Juxtaposition In Photography – What Is It?

In the Foundations in Photography it was suggested that we take a look at a photo made by Kevin Carter in 1993 whilst he was filming the famine and drought in Sudan. The photo is of a sick child with a vulture in the background. A disturbing photo, that won Carter a Pulitzer prize, and also added to the guilt that he felt about photographing people who had been tortured, killed, suffering the effects of apartheid, war and natural disasters. (Neal; 2017)

The New York Times reported that the child continued on her journey after the photo was taken and that the vulture was chased away. Carter committed suicide on July 28th 1994. The juxtaposition in his photo was one of life and death. (Keller; 1994)

A powerful example of juxtaposition but there are many other ideas of what the word means. In my mind juxtaposition is about two opposing objects that create a dynamic subject. In my photo below the man in the skeleton mask wearing the chains and the leather jacket is in contrast and opposing the “church open” sign.

Street Photography

Eric Kim puts it simply “To be specific— juxtaposition is when you put two opposite things together, and the contrast of those two things becomes interesting.” (Kim; 2017) He goes through several ideas that relate to contrasting emotion, social circumstances, activity, past and present, and direction. For me the most enjoyable photo is one where he shows subjects versus shadow. I am drawn to the humour that is created by the womans shadow and how it distorts her features.

Shadow Eric KimFig. 1. Person and Shadow (2017)

Jason Row explores many themes including scale, colour and concept, as well as mood/emotion and age. The two examples below are good photos and demonstrate his ideas. They are themes that I will log in my mind as I am sure that I can make use of them at a later date, although I do prefer street photography based juxtaposition.

Fig. 2. A Juxtaposition Using Size (2016), Fig. 3. Scale, Colour and Concept are all featured in this shot (2016)

The photo that I appreciated most in this short excursion into researching juxtaposition is called Emoticons. It came second in the Curators Choice Award in the World Street Photography Awards 2015 (Kujaja). The photo by Paola Saetti captures contrasting emotions and also the diversity between the new age and maturity.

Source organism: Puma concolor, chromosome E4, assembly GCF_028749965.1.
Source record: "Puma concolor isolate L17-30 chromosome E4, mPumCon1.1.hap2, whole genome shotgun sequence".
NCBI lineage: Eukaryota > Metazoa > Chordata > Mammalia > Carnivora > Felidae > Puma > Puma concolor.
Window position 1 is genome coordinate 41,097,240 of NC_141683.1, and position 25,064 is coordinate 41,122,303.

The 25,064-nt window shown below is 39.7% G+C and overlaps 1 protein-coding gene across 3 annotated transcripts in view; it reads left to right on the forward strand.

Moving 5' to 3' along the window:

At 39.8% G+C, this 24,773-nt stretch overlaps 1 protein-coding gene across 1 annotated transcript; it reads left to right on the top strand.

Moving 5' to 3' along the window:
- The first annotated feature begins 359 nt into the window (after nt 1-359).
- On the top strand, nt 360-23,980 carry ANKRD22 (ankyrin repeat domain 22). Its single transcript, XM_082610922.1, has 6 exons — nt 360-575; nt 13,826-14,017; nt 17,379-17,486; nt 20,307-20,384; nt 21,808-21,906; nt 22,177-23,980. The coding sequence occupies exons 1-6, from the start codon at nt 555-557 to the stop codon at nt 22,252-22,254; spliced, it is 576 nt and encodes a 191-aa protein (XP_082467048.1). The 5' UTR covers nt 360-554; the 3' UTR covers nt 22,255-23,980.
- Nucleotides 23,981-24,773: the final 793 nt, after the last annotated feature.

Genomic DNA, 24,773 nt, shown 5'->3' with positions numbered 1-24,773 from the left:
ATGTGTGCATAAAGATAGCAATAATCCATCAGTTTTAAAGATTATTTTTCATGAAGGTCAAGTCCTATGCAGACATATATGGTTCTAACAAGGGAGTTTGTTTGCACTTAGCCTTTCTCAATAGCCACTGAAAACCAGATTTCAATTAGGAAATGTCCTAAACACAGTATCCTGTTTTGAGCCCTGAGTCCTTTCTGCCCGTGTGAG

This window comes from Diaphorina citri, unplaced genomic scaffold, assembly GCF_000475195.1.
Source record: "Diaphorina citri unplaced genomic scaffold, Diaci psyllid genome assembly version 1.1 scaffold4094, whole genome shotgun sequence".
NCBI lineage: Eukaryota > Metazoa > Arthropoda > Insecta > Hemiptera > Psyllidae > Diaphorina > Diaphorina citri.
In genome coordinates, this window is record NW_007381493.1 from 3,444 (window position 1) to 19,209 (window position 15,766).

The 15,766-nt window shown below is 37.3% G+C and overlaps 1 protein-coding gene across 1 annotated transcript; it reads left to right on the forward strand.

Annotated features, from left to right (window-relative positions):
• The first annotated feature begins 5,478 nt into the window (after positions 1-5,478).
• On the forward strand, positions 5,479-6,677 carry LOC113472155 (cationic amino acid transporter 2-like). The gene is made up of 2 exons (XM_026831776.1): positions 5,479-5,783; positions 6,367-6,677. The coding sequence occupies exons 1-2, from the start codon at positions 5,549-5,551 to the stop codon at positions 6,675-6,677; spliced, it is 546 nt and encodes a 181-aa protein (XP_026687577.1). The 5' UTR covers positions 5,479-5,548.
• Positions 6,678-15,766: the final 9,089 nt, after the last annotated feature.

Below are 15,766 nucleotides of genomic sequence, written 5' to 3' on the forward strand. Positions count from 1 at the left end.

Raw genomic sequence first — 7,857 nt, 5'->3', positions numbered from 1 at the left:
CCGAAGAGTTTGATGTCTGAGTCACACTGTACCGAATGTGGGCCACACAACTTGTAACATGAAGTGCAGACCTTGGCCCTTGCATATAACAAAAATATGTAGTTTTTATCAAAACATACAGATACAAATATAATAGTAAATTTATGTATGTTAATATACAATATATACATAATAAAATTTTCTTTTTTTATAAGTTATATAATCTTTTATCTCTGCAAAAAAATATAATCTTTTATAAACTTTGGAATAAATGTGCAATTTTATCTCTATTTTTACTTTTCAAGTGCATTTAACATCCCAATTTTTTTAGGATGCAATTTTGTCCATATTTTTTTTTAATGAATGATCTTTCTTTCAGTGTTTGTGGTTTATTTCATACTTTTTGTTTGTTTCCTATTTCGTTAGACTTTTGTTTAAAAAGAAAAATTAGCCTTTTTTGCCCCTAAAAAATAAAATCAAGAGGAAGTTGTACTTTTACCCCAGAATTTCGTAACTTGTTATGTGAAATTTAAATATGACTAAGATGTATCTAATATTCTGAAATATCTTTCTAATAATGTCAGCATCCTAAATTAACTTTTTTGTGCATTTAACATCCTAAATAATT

Emoticons-by-Paola-SaettiFig. 4. Emoticons (2015)

Although this has been a quick review it is something that will reinforce ideas and themes in my mind, so that when I am out with my camera I can be more aware of how ot create interesting photos.

References and Illustrations

Figure 1; Kim, E; 2017; Person and Shadow; At: http://erickimphotography.com/blog/juxtaposition/ (accessed on 13/11/2017)

Figure 2; Row, J; 2016; A Juxtaposition Using Size; At: https://www.lightstalking.com/juxtaposition-examples/ (accessed on 13/11/2017)

Figure 3; Row, J; 2016; Scale, Colour and Concept are all featured in this shot; At; https://www.lightstalking.com/juxtaposition-examples/ (accessed on 13/11/2017)

Figure 4; Saetti, P; 2015; Emoticons; At: https://www.kujaja.com/en/photo-competitions/winner/street-photography-awards-2015-juxtaposition-5 (accessed on 13/11/2017)

Keller, B; 1994; Kevin Carter, a Pulitzer Winner For Sudan Photo, Is Dead at 33; In: The New York Times [online] At: http://www.nytimes.com/1994/07/29/world/kevin-carter-a-pulitzer-winner-for-sudan-photo-is-dead-at-33.html (accessed on 13/11/2017)

Kim, E; 2017; 10 Tips How to Create Juxtaposition in Your Photography; At: erickimphotography.com/blog/juxtaposition/

Neal, LM; 2017; How Photojournalism Killed Kevin Carter; At: http://all-that-is-interesting.com/kevin-carter (accessed on 13/11/2017)


6 Replies to “Juxtaposition In Photography – What Is It?”

  1. I took this picture of the Big Buddha with the Chinese flag in the foreground in Hong Kong. What I love about it is the juxtaposition of the religious icon and the flag representing a government opposed to religion.

    Liked by 2 people

  2. Well researched and written Richard, I really enjoyed reading it. Juxtaposition is used a lot in street photography and there is a current school of thought that some of the cheesier shots are becoming cliched, but I agree there’s definitely a place for it. I liked your photo of the church open / skeleton 🙂

    There was a shot I took and liked contrasting the concrete jungle of the Barbican with a lady’s bright orange clothing..but I can’t seem to copy it onto this comment unfortunately.

    Cheers, Andy

    Liked by 1 person

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